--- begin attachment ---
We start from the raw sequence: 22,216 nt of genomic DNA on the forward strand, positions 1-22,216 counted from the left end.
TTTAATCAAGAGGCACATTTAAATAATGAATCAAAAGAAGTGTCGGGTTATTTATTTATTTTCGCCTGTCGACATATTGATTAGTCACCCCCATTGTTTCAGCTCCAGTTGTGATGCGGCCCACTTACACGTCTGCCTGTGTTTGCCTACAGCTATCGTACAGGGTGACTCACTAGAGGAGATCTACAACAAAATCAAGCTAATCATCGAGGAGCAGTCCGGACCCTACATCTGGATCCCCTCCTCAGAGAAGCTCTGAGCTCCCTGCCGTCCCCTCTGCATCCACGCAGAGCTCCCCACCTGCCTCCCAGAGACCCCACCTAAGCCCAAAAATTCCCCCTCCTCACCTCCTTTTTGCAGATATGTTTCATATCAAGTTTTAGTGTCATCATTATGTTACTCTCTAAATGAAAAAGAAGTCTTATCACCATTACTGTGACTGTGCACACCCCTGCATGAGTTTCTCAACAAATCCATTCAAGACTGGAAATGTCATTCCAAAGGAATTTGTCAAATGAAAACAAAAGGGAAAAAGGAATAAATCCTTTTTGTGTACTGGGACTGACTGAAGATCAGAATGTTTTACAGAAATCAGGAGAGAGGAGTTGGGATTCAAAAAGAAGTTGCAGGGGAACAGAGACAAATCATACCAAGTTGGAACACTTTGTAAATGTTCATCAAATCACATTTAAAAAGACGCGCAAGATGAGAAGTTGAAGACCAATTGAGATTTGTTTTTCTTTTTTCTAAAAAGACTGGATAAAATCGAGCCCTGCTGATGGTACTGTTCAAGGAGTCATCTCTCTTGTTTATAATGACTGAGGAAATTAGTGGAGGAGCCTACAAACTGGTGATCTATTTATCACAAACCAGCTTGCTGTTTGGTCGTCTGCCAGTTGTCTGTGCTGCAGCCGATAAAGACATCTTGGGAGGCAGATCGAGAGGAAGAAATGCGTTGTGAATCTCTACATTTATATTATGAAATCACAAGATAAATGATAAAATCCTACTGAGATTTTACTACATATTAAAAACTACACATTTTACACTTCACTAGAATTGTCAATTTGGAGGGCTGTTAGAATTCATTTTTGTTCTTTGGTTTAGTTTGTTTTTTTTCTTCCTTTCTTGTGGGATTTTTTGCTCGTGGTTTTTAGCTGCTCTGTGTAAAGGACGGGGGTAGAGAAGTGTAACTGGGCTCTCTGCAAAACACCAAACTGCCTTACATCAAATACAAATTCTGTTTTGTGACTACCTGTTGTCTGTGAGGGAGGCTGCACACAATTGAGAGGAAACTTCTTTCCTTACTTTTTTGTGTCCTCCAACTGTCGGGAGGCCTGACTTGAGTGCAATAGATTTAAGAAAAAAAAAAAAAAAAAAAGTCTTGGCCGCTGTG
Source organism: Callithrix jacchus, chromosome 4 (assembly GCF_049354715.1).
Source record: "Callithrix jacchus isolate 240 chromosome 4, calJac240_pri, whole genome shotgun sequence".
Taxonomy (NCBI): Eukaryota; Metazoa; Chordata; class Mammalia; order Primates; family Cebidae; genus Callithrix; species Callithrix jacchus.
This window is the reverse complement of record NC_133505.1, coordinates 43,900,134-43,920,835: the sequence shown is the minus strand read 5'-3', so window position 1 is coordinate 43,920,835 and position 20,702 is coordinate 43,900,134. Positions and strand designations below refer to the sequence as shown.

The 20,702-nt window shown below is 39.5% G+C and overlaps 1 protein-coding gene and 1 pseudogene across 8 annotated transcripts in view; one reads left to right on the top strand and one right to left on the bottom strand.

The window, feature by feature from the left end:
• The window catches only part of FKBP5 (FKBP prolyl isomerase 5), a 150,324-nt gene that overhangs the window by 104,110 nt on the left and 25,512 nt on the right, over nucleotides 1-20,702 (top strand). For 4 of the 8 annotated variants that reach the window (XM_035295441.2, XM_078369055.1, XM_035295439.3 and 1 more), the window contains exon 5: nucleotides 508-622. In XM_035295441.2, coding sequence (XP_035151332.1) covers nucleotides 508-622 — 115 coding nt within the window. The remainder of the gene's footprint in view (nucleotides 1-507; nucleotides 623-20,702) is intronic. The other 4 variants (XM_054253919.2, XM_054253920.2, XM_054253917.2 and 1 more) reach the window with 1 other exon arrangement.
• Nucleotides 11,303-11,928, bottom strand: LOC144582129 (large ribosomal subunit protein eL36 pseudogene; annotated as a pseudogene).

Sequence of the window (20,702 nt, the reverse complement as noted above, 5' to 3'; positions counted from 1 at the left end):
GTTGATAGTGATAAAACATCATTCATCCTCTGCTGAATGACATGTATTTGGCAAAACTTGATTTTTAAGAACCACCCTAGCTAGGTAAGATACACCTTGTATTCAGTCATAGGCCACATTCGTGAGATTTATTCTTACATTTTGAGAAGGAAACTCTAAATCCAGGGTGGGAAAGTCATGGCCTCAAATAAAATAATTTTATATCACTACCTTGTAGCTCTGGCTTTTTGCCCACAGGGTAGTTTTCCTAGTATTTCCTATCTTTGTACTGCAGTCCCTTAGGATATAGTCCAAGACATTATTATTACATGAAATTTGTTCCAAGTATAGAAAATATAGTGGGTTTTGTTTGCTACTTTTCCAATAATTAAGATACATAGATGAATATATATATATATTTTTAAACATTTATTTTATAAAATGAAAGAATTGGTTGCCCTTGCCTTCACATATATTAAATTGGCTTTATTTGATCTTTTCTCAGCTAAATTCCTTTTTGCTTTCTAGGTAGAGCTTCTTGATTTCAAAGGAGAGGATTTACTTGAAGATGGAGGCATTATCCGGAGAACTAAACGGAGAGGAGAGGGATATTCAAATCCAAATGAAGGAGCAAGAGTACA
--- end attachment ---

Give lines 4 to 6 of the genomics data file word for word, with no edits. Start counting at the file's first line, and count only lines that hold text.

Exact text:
Source record: "Callithrix jacchus isolate 240 chromosome 4, calJac240_pri, whole genome shotgun sequence".
Taxonomy (NCBI): Eukaryota; Metazoa; Chordata; class Mammalia; order Primates; family Cebidae; genus Callithrix; species Callithrix jacchus.
This window is the reverse complement of record NC_133505.1, coordinates 43,900,134-43,920,835: the sequence shown is the minus strand read 5'-3', so window position 1 is coordinate 43,920,835 and position 20,702 is coordinate 43,900,134. Positions and strand designations below refer to the sequence as shown.